Henry Ford Health System and Presbyterian Villages of Michigan Announce Partnership

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DETROIT – Henry Ford Health System and Presbyterian Villages of Michigan (PVM) have partnered in a joint venture to operate the Center for Senior Independence (CSI).

With the formation of the joint venture, PVM has purchased a 45-percent interest in CSI.

The Center for Senior Independence, formerly a Henry Ford program, now a separate nonprofit organization.

The center provides a comprehensive array of health, medical and long-term care services, and support to frail seniors in southeastern Michigan.  A cost-effective alternative to nursing home care, participants are able to remain as independent as possible by accessing all the care they need in one location.

“Through PVM’s partnership with Henry Ford, CSI membership will increase during the next four years to nearly 1,000 seniors,” says Roger L. Myers, president and CEO, Presbyterian Villages of Michigan.  “Th<p></p> <p></p> substantial growth from the 230 patients currently enrolled in the program.  It means a bigger impact on the community, enhancing the quality of life for many more people.”

“Th<p></p> partnership continues to demonstrate Henry Ford’s commitment to the communities we serve, and to improving quality of care and efficiency,” says John Polanski, CEO of Community Care Services, Henry Ford Health System. “It also supports our strategies to provide innovative care for the elderly. It’s an exciting opportunity for the seniors in the region.”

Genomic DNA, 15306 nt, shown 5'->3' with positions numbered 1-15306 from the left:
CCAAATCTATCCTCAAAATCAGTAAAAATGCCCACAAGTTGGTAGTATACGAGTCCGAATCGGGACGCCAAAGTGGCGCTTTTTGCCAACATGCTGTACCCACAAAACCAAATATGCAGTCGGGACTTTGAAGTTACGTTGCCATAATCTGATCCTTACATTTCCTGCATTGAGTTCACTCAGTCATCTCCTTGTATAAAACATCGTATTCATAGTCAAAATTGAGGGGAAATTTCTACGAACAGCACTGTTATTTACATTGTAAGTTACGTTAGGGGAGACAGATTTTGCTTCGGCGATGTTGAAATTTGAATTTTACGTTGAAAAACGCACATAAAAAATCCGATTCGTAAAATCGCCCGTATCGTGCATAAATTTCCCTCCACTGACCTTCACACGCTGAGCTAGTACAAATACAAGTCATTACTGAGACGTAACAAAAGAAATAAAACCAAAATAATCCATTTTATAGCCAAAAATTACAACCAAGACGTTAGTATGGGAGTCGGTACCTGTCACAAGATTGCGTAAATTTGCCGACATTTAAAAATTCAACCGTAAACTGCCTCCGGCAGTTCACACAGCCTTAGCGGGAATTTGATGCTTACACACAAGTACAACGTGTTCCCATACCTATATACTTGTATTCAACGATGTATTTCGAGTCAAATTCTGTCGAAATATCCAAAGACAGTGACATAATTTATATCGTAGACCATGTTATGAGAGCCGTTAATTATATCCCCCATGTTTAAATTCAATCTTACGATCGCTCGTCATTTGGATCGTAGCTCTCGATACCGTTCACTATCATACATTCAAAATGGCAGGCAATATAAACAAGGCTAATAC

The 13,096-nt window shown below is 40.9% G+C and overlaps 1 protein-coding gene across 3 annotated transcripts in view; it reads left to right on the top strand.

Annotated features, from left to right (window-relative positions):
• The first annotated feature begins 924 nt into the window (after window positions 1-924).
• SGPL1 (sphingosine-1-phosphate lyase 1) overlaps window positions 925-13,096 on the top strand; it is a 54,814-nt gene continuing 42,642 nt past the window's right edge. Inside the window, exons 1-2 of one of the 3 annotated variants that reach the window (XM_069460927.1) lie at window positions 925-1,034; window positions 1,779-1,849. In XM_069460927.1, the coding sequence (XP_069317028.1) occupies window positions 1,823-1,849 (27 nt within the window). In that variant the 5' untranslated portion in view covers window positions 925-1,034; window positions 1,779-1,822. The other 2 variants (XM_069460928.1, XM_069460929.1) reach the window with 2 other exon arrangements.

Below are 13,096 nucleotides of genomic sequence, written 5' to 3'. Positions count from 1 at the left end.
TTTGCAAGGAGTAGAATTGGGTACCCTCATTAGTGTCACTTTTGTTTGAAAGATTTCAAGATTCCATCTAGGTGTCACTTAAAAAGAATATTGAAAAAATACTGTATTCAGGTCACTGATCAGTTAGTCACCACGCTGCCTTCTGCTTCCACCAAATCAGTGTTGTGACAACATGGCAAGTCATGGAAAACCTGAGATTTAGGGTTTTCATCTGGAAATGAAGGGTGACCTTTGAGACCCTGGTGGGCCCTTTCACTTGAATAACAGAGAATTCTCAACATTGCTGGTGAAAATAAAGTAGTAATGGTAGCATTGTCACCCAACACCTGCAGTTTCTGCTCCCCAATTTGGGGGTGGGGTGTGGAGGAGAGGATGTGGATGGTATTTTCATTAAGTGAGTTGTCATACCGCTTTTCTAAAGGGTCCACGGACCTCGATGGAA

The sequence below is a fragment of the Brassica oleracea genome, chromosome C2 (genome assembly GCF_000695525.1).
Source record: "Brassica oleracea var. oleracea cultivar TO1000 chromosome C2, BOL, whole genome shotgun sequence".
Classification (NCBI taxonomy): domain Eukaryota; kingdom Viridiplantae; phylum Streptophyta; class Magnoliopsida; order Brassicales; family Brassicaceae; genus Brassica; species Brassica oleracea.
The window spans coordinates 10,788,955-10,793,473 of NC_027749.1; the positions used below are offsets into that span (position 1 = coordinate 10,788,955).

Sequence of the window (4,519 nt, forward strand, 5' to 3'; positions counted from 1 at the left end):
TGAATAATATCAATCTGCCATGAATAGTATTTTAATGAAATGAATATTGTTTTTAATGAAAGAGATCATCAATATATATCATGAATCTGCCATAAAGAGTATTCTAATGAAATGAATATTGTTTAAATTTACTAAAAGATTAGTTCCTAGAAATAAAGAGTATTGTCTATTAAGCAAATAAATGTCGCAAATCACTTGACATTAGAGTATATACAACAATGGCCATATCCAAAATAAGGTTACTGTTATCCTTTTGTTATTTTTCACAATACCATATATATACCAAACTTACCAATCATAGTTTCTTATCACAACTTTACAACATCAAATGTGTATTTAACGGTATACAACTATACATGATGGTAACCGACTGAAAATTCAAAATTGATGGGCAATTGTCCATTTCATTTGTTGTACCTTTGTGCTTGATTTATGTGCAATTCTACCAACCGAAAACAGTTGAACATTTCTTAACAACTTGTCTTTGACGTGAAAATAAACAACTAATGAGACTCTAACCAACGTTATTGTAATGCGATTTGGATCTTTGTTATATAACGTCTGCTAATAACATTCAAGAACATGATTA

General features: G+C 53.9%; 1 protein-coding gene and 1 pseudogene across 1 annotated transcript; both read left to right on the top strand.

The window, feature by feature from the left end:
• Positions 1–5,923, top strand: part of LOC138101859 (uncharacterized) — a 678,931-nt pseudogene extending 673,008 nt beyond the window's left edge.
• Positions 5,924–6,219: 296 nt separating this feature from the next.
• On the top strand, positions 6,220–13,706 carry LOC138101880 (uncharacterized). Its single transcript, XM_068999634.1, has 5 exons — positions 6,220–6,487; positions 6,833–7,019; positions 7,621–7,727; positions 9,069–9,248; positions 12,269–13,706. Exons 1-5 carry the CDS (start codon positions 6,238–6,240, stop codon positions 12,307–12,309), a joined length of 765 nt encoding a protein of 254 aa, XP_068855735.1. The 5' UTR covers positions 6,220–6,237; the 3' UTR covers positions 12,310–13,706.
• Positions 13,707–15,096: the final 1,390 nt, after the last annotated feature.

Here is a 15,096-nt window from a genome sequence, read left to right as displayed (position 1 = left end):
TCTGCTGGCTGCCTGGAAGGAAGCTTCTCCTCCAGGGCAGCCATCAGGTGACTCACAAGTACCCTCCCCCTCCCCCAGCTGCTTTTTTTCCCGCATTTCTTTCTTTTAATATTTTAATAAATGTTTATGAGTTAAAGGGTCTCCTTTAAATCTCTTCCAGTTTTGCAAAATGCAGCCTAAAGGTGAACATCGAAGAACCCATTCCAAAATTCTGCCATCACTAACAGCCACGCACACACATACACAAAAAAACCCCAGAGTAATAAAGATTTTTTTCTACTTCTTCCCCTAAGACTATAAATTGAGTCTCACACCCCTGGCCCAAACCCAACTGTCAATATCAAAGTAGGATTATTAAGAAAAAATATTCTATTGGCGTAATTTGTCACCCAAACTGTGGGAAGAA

CSI <p></p> modeled after the national Program of All-Inclusive Care for the Elderly (PACE), which provides comprehensive medical and social services to frail, low-income seniors with serious health <p></p>sues. More than 20,000 people are enrolled in 88 programs in 30 states. CSI offers the only such program in southeastern Michigan.

PACE was one of three programs identified by researchers as models of long-term care that are effective, efficient and less expensive than traditional long-term care, in a study publ<p></p>hed in the Journal of the American Medical Association.

“The program at CSI provides a very appealing option for seniors to remain in their homes, while receiving substantial ass<p></p>tance with health care, meals, transportation, and other daily needs,” says Michael Karson, executive director, Center for Senior Independence.

CSI <p></p> located in Henry Ford Medical Center – Detroit Northwest, at Outer Drive and Southfield Roads.  A second location <p></p> now under construction as part of the new Rivertown Neighborhood development, east of Stroh Riverplace and near the Riverwalk.  It expected to open in 12 months and serve 300 seniors.

Plans call for a third location to be developed near the border of southern Macomb and Oakland counties.  Further regional expansion will be considered as participation increases in the program.

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